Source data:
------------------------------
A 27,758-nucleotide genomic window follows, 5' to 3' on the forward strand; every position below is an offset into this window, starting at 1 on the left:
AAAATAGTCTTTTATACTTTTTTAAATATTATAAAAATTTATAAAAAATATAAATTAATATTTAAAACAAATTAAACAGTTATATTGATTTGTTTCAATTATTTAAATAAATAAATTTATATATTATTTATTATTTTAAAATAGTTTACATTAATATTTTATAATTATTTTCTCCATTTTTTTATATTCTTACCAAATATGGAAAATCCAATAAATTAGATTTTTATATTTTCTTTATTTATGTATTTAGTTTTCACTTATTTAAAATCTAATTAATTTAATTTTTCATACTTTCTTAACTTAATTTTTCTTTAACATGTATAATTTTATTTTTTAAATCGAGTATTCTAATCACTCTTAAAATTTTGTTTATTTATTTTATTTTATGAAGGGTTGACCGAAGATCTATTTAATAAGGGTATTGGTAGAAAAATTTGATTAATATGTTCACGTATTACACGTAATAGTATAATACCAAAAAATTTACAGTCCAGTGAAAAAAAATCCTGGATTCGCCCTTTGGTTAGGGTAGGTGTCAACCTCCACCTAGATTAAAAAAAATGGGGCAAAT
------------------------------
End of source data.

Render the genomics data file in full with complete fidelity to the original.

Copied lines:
A 27,758-nucleotide genomic window follows, 5' to 3' on the forward strand; every position below is an offset into this window, starting at 1 on the left:
AAAATAGTCTTTTATACTTTTTTAAATATTATAAAAATTTATAAAAAATATAAATTAATATTTAAAACAAATTAAACAGTTATATTGATTTGTTTCAATTATTTAAATAAATAAATTTATATATTATTTATTATTTTAAAATAGTTTACATTAATATTTTATAATTATTTTCTCCATTTTTTTATATTCTTACCAAATATGGAAAATCCAATAAATTAGATTTTTATATTTTCTTTATTTATGTATTTAGTTTTCACTTATTTAAAATCTAATTAATTTAATTTTTCATACTTTCTTAACTTAATTTTTCTTTAACATGTATAATTTTATTTTTTAAATCGAGTATTCTAATCACTCTTAAAATTTTGTTTATTTATTTTATTTTATGAAGGGTTGACCGAAGATCTATTTAATAAGGGTATTGGTAGAAAAATTTGATTAATATGTTCACGTATTACACGTAATAGTATAATACCAAAAAATTTACAGTCCAGTGAAAAAAAATCCTGGATTCGCCCTTTGGTTAGGGTAGGTGTCAACCTCCACCTAGATTAAAAAAAATGGGGCAAAT